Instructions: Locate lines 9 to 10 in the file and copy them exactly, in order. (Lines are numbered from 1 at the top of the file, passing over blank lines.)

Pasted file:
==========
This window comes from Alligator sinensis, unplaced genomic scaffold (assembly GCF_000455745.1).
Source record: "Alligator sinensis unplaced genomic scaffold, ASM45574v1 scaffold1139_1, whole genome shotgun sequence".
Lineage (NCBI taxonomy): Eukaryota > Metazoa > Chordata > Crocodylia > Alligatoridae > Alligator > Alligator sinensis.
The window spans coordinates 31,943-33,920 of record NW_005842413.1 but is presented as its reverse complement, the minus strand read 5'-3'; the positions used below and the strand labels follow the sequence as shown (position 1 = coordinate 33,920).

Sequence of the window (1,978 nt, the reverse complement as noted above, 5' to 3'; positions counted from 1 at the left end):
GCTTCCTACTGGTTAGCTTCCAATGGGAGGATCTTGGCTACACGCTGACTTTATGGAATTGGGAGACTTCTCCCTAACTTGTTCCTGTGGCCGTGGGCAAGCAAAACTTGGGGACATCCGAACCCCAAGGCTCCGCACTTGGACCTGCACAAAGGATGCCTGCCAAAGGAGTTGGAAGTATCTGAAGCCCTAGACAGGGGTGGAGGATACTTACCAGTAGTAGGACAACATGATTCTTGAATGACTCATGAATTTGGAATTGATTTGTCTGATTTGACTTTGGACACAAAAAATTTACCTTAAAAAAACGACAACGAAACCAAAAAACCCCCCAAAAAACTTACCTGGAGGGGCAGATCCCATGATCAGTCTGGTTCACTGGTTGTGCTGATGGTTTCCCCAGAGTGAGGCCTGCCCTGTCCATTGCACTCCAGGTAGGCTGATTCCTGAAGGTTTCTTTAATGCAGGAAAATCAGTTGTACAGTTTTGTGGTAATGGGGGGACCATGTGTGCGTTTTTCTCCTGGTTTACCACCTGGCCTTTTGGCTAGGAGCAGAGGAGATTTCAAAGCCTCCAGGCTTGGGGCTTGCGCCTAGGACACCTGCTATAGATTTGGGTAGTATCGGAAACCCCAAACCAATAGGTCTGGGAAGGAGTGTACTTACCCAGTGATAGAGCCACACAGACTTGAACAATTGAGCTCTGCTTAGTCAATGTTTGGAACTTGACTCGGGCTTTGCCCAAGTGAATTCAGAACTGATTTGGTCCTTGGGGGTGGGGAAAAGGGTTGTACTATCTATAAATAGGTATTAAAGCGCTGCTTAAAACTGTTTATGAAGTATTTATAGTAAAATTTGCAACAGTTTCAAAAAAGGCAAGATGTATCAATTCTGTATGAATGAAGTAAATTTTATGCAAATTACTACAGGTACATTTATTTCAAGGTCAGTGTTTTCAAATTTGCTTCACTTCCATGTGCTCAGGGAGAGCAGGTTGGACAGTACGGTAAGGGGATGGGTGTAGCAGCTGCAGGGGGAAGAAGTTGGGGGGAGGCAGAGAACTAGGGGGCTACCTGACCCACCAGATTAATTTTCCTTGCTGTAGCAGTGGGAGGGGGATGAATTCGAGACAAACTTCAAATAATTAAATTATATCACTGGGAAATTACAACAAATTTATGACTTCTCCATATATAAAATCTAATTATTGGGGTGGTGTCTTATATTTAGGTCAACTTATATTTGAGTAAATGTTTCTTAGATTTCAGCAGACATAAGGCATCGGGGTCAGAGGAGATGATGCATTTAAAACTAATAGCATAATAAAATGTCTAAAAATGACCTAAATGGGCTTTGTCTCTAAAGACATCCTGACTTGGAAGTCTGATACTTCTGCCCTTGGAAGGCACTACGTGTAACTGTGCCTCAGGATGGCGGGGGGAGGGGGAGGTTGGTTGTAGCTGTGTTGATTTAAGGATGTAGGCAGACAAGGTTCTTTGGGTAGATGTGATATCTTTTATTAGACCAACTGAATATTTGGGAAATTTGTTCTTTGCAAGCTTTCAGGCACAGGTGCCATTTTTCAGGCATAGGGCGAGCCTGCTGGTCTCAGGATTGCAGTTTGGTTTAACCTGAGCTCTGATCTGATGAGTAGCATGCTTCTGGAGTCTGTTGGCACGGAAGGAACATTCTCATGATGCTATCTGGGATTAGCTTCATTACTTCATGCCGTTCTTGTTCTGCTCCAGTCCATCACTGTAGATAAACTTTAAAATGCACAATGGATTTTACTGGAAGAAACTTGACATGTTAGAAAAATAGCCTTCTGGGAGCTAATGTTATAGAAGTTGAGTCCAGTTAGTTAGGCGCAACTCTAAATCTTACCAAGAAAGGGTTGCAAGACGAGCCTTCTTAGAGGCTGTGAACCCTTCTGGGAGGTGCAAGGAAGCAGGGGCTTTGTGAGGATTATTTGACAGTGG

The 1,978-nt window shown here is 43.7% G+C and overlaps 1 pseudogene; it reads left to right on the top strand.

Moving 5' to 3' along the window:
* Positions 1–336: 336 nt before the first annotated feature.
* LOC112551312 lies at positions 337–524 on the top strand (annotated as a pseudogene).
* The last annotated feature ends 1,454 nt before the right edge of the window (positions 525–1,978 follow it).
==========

* Positions 1–336: 336 nt before the first annotated feature.
* LOC112551312 lies at positions 337–524 on the top strand (annotated as a pseudogene).